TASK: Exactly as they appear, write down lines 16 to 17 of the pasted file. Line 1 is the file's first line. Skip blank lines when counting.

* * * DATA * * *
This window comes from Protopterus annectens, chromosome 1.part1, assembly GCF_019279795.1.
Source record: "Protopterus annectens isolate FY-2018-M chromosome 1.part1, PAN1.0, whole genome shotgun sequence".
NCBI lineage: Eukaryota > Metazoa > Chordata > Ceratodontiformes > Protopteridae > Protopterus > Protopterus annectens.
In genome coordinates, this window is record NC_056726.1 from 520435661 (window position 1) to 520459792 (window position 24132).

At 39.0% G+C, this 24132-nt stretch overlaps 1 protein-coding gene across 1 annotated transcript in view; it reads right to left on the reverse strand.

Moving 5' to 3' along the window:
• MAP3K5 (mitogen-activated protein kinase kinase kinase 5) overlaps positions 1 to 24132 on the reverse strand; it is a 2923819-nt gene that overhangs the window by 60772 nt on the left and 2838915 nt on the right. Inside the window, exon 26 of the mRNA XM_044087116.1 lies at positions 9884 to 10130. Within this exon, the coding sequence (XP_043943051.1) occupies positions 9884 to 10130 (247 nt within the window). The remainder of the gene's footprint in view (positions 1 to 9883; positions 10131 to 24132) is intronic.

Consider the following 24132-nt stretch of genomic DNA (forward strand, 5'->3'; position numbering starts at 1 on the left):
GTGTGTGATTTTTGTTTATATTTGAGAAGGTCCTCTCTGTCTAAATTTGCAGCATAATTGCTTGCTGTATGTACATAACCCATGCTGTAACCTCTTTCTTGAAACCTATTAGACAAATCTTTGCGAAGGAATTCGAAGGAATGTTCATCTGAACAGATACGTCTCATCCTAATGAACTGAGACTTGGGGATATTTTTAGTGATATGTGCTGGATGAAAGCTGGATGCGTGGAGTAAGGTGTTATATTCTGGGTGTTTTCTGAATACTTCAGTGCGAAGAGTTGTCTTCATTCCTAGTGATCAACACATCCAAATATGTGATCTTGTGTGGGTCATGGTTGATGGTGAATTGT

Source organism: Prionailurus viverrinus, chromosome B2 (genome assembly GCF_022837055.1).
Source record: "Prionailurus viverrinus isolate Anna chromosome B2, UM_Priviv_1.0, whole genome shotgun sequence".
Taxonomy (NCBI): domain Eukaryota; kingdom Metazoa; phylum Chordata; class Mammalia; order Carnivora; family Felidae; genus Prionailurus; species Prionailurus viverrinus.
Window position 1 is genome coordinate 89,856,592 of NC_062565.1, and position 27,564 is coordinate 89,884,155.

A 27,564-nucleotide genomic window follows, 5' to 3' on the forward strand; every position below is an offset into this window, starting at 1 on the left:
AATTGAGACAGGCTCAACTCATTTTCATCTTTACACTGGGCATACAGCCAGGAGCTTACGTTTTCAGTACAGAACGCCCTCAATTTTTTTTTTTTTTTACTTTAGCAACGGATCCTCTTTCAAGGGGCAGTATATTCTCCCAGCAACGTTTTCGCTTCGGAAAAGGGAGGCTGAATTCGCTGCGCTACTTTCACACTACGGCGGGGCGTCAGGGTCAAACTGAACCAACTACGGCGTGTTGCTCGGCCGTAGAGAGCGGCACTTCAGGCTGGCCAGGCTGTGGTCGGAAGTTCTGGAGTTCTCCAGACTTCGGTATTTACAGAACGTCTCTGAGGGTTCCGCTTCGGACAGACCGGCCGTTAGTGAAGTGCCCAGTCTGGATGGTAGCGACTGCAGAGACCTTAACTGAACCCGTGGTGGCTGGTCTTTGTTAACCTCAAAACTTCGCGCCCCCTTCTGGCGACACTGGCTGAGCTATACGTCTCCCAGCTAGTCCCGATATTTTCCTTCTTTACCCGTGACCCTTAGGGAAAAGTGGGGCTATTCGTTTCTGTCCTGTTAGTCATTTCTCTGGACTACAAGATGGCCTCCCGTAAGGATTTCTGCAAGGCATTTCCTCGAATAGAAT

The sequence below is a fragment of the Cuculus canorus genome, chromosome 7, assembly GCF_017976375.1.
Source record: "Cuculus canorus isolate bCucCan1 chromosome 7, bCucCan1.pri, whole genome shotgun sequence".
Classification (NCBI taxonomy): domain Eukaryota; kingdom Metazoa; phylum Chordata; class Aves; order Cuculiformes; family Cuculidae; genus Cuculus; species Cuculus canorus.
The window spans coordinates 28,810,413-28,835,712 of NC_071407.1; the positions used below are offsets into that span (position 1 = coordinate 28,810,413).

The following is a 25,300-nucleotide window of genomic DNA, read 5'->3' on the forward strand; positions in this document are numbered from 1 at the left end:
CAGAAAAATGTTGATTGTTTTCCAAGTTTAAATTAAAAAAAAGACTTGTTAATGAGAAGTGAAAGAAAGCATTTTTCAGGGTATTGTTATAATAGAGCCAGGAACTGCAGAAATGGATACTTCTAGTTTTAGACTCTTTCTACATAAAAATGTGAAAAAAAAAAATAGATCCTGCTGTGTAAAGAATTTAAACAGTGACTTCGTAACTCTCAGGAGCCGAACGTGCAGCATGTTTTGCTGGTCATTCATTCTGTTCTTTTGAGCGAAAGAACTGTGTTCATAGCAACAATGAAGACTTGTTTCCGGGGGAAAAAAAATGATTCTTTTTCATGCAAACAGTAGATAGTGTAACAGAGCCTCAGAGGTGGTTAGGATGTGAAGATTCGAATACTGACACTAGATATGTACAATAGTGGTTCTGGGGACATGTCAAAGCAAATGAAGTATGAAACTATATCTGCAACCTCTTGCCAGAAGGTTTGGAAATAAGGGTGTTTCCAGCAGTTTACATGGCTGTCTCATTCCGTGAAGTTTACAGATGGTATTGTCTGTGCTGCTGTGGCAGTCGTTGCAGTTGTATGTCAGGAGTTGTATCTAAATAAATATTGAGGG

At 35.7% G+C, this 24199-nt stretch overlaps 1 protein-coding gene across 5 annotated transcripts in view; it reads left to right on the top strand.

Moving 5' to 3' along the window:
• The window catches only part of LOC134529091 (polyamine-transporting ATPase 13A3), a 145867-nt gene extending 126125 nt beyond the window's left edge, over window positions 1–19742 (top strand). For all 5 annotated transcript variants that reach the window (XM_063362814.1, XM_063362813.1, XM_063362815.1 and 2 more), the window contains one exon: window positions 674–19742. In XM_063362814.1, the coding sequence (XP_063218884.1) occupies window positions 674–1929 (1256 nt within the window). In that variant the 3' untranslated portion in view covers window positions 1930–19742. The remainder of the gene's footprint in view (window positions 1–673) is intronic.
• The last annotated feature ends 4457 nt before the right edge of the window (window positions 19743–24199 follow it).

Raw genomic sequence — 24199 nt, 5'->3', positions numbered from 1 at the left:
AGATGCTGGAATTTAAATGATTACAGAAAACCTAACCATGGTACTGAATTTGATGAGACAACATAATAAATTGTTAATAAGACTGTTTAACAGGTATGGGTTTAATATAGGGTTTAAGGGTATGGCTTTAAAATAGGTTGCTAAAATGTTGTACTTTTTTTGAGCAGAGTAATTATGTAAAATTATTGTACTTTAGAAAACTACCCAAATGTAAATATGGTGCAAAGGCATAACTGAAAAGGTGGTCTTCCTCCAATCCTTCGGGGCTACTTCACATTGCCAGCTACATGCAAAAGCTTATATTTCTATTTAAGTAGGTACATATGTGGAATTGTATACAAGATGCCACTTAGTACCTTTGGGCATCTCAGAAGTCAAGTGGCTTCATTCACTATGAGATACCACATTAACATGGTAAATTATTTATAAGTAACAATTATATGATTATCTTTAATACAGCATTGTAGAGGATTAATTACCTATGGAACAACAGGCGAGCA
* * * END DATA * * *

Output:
The sequence below is a fragment of the Cuculus canorus genome, chromosome 7, assembly GCF_017976375.1.
Source record: "Cuculus canorus isolate bCucCan1 chromosome 7, bCucCan1.pri, whole genome shotgun sequence".